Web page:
If you're looking for geography trivia (or great maps) to expand your learning, the Map Shop has a section of its website devoted to geography trivia questions and their answers: www.mapshop.com/trivia
The 2023 Global Terrorism Index has been released, showing that Sub-Saharan Africa, particularly the Sahel, has become the global hotspot for terrorism, with the Sahel now accounting for 43% of all deaths due to terrorism. The U.S. is still #30 on the list, just behind Benin and Sri Lanka, but in 2022 recorded the fewest attacks classified as terrorism since 2012. www.visionofhumanity.org/maps/global-terrorism-index/#/
The tropical storm that delivered record rains to Southern California and parts of the Southwest earlier this week was fueled, in part, by the return of an El Niño weather pattern. This article from Foreign Policy looks at what El Niño means, not just for local weather but also for food security, armed conflicts, disease outbreaks, territorial claims, and other geopolitical concerns: foreignpolicy.com/2023/08/18/el-nino-forecast-weather-season-global-impact-conflict-food-supply-health-disease
If you're thinking about an exotic fall getaway, September and October are usually the peak months for the Maldives' bioluminescent beaches. Vaadhoo Island at the northern end of the archipelago is the best known spot to see the "sea of stars," but this tourism piece highlights a number of other possible, and less remote, locations as well: samudramaldives.com/maldives-glowing-bioluminescence-beaches/
Although not population adjusted, this map from Statista highlights the U.S. states that make above-average contributions to U.S. GDP and notes a few that punch above their weight (California, Massachusetts, New York) and below their weight (Florida): www.statista.com/chart/9358/us-gdp-by-state-and-region
When people change because of dementia or brain damage, for example, should their new wishes be respected, even if they fly in the face of their earlier stated preferences? This article from The New York Times Magazine is a case study, a cautionary tale, and a philosophical thought experiment all rolled into one: www.nytimes.com/2023/05/09/magazine/dementia-mother.html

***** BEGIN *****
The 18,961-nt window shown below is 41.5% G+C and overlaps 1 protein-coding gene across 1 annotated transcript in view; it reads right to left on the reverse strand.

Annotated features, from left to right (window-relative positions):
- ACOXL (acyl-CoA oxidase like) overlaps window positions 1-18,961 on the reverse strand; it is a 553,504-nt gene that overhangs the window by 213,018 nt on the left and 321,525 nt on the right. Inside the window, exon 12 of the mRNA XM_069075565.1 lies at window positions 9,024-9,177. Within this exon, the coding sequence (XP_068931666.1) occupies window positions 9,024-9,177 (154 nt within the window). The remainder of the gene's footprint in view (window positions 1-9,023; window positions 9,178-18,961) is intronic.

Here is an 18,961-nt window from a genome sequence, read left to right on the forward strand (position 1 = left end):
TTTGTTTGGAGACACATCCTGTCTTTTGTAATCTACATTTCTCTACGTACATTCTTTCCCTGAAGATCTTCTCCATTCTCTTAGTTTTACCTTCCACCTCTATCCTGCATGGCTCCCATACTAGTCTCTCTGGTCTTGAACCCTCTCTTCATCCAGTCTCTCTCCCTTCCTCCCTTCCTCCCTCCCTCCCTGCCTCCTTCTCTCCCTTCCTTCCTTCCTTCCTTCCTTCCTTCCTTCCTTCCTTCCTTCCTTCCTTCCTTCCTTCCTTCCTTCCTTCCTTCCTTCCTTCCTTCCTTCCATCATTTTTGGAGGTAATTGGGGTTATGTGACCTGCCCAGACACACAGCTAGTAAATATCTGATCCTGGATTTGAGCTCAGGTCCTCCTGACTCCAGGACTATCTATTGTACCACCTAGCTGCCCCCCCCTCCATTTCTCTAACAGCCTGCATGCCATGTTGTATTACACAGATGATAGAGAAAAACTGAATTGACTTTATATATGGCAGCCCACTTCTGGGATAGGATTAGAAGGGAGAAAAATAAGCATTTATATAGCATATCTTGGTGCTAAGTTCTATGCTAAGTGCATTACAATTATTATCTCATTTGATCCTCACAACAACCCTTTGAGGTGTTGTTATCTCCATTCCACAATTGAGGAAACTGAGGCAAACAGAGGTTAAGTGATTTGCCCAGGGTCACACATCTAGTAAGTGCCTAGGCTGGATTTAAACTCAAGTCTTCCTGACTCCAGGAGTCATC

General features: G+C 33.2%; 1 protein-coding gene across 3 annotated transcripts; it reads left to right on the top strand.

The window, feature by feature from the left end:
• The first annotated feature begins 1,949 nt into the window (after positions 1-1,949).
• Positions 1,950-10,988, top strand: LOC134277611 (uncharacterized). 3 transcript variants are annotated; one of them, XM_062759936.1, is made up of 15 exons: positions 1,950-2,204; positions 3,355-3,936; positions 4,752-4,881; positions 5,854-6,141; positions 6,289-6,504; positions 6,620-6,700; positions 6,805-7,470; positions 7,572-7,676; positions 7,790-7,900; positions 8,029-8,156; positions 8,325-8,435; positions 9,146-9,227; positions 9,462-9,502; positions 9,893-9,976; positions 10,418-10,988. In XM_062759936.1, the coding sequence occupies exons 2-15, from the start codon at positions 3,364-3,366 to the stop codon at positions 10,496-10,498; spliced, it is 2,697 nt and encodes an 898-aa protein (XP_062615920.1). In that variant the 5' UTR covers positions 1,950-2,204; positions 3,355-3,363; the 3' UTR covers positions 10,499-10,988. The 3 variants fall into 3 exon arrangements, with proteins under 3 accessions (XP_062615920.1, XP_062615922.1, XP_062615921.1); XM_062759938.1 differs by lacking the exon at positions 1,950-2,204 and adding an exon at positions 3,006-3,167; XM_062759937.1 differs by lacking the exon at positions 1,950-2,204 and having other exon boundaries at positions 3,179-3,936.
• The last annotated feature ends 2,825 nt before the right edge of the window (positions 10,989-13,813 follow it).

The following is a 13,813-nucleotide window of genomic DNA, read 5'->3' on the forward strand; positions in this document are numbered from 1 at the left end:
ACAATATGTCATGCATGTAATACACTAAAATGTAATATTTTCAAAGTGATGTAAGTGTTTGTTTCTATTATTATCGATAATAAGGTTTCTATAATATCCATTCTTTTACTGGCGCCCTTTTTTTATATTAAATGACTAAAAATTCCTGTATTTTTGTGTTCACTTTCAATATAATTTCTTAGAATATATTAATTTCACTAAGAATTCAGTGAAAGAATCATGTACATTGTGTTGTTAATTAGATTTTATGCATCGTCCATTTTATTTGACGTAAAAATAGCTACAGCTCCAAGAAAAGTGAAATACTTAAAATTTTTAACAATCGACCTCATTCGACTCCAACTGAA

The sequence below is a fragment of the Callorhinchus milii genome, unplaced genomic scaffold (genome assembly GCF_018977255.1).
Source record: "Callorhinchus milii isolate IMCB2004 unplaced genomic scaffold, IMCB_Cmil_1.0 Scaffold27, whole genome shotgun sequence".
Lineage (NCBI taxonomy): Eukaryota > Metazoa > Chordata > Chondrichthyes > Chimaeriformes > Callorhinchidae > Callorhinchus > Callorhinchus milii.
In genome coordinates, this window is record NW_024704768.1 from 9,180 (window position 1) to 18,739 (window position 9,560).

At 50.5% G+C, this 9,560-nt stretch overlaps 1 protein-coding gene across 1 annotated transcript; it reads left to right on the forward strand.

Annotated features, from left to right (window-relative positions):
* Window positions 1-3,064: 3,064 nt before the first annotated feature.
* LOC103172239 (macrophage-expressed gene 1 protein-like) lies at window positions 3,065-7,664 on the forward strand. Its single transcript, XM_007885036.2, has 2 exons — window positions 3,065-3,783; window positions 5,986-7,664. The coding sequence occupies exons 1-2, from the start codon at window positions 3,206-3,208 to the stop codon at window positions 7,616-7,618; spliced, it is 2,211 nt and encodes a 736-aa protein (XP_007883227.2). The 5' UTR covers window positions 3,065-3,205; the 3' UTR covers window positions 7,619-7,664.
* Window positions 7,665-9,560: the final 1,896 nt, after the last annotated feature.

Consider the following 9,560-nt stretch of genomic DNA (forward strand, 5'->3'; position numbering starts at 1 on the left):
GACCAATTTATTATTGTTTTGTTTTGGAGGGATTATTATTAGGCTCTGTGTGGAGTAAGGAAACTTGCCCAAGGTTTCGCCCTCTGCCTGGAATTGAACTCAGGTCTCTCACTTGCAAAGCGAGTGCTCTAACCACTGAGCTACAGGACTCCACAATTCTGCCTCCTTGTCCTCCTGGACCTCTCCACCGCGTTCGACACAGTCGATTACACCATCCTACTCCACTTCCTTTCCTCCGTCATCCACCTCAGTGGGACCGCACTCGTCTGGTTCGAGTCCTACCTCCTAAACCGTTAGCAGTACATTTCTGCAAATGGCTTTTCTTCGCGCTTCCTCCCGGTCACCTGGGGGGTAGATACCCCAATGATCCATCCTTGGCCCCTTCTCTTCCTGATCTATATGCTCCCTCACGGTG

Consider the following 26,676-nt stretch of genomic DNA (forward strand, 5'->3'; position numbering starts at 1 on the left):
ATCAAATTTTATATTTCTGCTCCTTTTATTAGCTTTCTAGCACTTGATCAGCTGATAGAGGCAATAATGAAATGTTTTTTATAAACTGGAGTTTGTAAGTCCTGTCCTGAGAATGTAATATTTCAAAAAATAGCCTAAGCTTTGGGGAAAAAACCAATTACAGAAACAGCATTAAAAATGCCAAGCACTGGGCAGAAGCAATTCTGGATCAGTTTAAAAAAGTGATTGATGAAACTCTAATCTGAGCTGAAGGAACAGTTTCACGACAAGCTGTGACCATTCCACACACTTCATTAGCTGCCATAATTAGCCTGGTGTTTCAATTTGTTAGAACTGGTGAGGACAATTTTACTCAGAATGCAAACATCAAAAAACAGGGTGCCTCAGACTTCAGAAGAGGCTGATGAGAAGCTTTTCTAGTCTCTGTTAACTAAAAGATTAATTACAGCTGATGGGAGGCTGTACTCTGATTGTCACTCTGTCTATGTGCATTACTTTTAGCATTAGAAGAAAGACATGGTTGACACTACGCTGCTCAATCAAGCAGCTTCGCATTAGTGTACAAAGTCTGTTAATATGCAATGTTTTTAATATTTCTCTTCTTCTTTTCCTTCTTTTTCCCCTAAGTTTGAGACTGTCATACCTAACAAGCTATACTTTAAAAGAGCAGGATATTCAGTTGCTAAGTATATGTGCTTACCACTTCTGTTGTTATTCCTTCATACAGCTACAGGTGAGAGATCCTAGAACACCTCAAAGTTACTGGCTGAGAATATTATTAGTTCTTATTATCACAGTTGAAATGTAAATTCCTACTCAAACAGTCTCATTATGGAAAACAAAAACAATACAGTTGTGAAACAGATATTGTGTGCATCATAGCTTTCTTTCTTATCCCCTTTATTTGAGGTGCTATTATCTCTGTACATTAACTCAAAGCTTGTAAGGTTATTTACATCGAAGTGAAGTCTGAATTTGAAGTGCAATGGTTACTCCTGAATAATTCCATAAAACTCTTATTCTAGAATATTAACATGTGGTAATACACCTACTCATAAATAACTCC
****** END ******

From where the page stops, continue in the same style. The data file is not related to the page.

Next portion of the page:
"In the philosophical literature on dementia, scholars speak of a contest between the “then-self” before the disease and the “now-self” after it: between how a person with dementia seems to want to live and how she previously said she would have wanted to live. Many academic papers on the question begin in the same way: by telling the story of a woman named Margo, who was the subject of a 1991 article in The Journal of the American Medical Association (JAMA), by a physician named Andrew Firlik. Margo, according to the article, was 55 and had early-onset Alzheimer’s disease and couldn’t recognize anyone around her, but she was very happy. She spent her days painting and listening to music. She read mystery novels too: often the same book day after day, the mystery remaining mysterious because she would forget it. “Despite her illness, or maybe somehow because of it,” Firlik wrote, “Margo is undeniably one of the happiest people I have known.” A couple of years after the JAMA article was published, the philosopher and constitutional jurist Ronald Dworkin revisited the happy Margo in his 1993 book, “Life’s Dominion.” Imagine, he asked readers, that years ago, when she was fully competent, Margo had written a formal document explaining that if she ever developed Alzheimer’s disease, she should not be given lifesaving medical treatment. “Or even that in that event she should be killed as soon and as painlessly as possible?” What was an ethical doctor to do? Should he kill now-Margo, even though she was happy, because then-Margo would have wanted to be dead?"
Looking for a different game to play, one that invites brainstorming and conversation? Brave Ideas is a new board game developed by President Lincoln's Cottage in partnership with Game Genius. The Cottage was "the place where Abraham Lincoln worked, and reworked, and reworked again his ideas surrounding the Emancipation Proclamation. These ideas changed the nation, and President Lincoln’s Cottage is dedicated to inspiring the same avenues for innovation in today’s world." To read about the Brave Ideas game or to order a copy, see www.lincolncottage.org/all-about-the-brave-ideas-game/.
This series of maps and images compares current vistas around the world with images predicting how those same vistas might change based on a 1.5°C increase in global temperatures and a 3°C increase in global temperatures: picturing.climatecentral.org/
Air conditioners now account for 10% of global electricity consumption, and the number of air conditioning units is expected to double by 2050. This article from MIT Technology Review looks at new materials and technologies that hope to make air conditioning less energy intensive: www.technologyreview.com/2023/07/26/1076731/materials-air-conditioning
If the runaway success of Barbie has left you craving more pink in your life, Conde Nast Traveler has picked out the world's most beautiful pink places, from Florida to Jaipur to Spain to Vietnam to Scotland: www.cntraveler.com/gallery/the-most-beautiful-pink-places-to-visit-around-the-world